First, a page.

Let’s talk about Structural care!

One of our most controversial shows was on Structural Care.  It was titled “I’m Mad About Self-Care”. Pieta taught all of us something that day … self-care is an illusion that puts the burden of taking care of oneself on the individual and shifts the responsibility away from employers/organizations.  As you can imagine – this is not good … and if you are mad about self-care, stay for the next 30 mins. 

TRANSCRIPT

Cynthia Rojas  0:02 

Hi, everyone, welcome. Well, one of our most controversial shows was on structural care that was almost a year and a half ago. And it was titled I Am Mad About Self-care. we learned something. Pieta, my co-host, taught us something that day: that self-care is actually an illusion. It puts the burden of taking care of oneself on the individual, and shifts the responsibility away from employers. And as you can imagine, this is not good. So, if you’re mad about self-care, then I would recommend you stay for the next 30 minutes, as we talk about what organizations should be doing to help their employees be better.

CTMM Intro

Cynthia Rojas  1:32 

Hi, everyone. Welcome again. Pieta, how are you today?

Pieta Blakely  1:38 

Hanging in there. How are you?

Cynthia Rojas  1:39 

I’m good. I’m good. And I want to welcome our listeners, including our listeners in Australia. How exciting. But we have listeners all over the world. And this is also our 80th show. So, I just want to break that moment because we were both saying how amazing this is. And that this is the year we go into two years of doing Coffee Time..

Pieta Blakely  1:51

Yeah, soon.

Cynthia Rojas  1:51

So, Coffee Time turns two years old. Its amazing. This was supposed to be a six-week show. All right, Pieta, this is your house. You used to a year and a half later, feel very strongly about structural care versus self-care.

Pieta Blakely  2:25 

I think I feel more strongly about it now than I did last year or any time before. And let me say why I initially said that I was mad about self-care, was you know, this is fairly early in the pandemic, and everybody is super stressed. We’re still super stressed. But the experience of being super stressed was relatively new, right? The up ended work environments, the lack of childcare, or the lack of toilet paper in the stores, like all of that was fairly new. And people were saying things like, “Well make sure you take care of yourself, take a bath.” This is ridiculous. This is ridiculous.

We’re asking people to keep functioning through this environment, through these times. And then we’re placing this burden on them to do something else, to make themselves feel okay about it. And that’s what made me so mad. Now that now that we’ve talked a little bit more about it and looked into it some more, there are I think, three levels of care, three or four levels of care for us to think about. And one is simply self-soothing. And I I’m very reluctant to give concrete examples because what soothing to one person might be care to another and vice versa. But, you know, if you’re stressed and you go take a walk around the block, that is more like self-soothing. It’s very useful, but it’s temporary. It’s not addressing the underlying causes of your stress or anything.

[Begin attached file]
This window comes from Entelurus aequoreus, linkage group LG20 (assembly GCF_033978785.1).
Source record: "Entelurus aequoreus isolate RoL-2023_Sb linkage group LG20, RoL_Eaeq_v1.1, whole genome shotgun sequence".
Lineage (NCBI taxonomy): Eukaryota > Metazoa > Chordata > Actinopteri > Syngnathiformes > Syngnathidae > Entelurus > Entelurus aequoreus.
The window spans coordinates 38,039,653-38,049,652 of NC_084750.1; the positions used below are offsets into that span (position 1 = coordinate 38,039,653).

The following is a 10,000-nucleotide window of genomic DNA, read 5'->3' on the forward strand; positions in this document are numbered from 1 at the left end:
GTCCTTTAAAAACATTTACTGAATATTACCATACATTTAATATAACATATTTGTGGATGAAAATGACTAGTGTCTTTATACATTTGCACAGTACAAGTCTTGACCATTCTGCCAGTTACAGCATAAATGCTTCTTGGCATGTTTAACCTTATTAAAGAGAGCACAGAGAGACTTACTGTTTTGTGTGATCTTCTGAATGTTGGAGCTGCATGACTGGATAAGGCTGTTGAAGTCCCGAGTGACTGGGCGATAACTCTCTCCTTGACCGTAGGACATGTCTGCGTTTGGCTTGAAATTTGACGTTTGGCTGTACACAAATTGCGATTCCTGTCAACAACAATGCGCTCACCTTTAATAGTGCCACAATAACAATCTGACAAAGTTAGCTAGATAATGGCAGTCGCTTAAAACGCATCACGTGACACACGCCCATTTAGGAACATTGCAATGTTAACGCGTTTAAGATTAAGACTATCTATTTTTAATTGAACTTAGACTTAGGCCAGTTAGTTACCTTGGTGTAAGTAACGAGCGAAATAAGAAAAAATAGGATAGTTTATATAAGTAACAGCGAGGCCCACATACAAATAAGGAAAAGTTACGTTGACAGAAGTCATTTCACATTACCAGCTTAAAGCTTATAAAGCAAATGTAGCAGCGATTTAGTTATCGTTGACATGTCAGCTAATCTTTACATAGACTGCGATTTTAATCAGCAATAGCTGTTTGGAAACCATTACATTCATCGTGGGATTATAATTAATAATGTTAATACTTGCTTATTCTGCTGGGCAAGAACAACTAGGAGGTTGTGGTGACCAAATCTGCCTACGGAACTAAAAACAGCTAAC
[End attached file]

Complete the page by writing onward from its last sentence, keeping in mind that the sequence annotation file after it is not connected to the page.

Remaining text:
Then there’s self-care, which has been completely commercialized. So, self-care involves spending a lot of time on money on gym memberships, gurus, inspirational speakers, masterclasses in vision boarding, there’s this massive self-care industry, and I do not at all mean to malign serious self-care or to say these things aren’t important, but you end up with kind of like going on a diet or giving up drinking In January. People just feel guilty because they’re not self-caring. Another task to feel stressed about, like, you’re not keeping up with this self-care. And that’s completely counterproductive.

But the bigger issue is, some of these problems are caused by outside structures, or caused by, you know, this isn’t your trauma. You’re picking up trauma at work, because you work with traumatized people, or you are exhausted because you work 80 hours a week, and then you care for family members. That’s structural, like, that’s not a personal flaw, or failure of your time management. And to suggest that you should take another hour to do yoga to deal with that stress is ludicrous and mean. It’s just mean. So, let’s have a different conversation  about I think two things: cooperative care and structural care.